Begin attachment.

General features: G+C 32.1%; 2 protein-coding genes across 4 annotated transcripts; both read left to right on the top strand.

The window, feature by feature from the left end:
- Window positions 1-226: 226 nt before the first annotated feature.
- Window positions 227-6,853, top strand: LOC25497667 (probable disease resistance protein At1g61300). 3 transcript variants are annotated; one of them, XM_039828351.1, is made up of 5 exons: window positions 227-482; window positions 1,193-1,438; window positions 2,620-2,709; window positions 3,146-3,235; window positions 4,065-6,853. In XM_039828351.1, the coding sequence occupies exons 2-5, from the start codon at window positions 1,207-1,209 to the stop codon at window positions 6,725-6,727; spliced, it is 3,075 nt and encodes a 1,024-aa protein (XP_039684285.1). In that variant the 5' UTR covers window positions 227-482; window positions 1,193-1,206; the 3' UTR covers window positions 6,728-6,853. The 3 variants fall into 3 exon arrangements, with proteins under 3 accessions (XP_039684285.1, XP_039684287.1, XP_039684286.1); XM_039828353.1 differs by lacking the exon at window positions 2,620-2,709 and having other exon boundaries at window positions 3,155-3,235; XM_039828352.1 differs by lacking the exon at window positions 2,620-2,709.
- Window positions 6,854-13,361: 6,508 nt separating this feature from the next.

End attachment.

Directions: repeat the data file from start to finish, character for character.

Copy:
General features: G+C 32.1%; 2 protein-coding genes across 4 annotated transcripts; both read left to right on the top strand.

The window, feature by feature from the left end:
- Window positions 1-226: 226 nt before the first annotated feature.
- Window positions 227-6,853, top strand: LOC25497667 (probable disease resistance protein At1g61300). 3 transcript variants are annotated; one of them, XM_039828351.1, is made up of 5 exons: window positions 227-482; window positions 1,193-1,438; window positions 2,620-2,709; window positions 3,146-3,235; window positions 4,065-6,853. In XM_039828351.1, the coding sequence occupies exons 2-5, from the start codon at window positions 1,207-1,209 to the stop codon at window positions 6,725-6,727; spliced, it is 3,075 nt and encodes a 1,024-aa protein (XP_039684285.1). In that variant the 5' UTR covers window positions 227-482; window positions 1,193-1,206; the 3' UTR covers window positions 6,728-6,853. The 3 variants fall into 3 exon arrangements, with proteins under 3 accessions (XP_039684285.1, XP_039684287.1, XP_039684286.1); XM_039828353.1 differs by lacking the exon at window positions 2,620-2,709 and having other exon boundaries at window positions 3,155-3,235; XM_039828352.1 differs by lacking the exon at window positions 2,620-2,709.
- Window positions 6,854-13,361: 6,508 nt separating this feature from the next.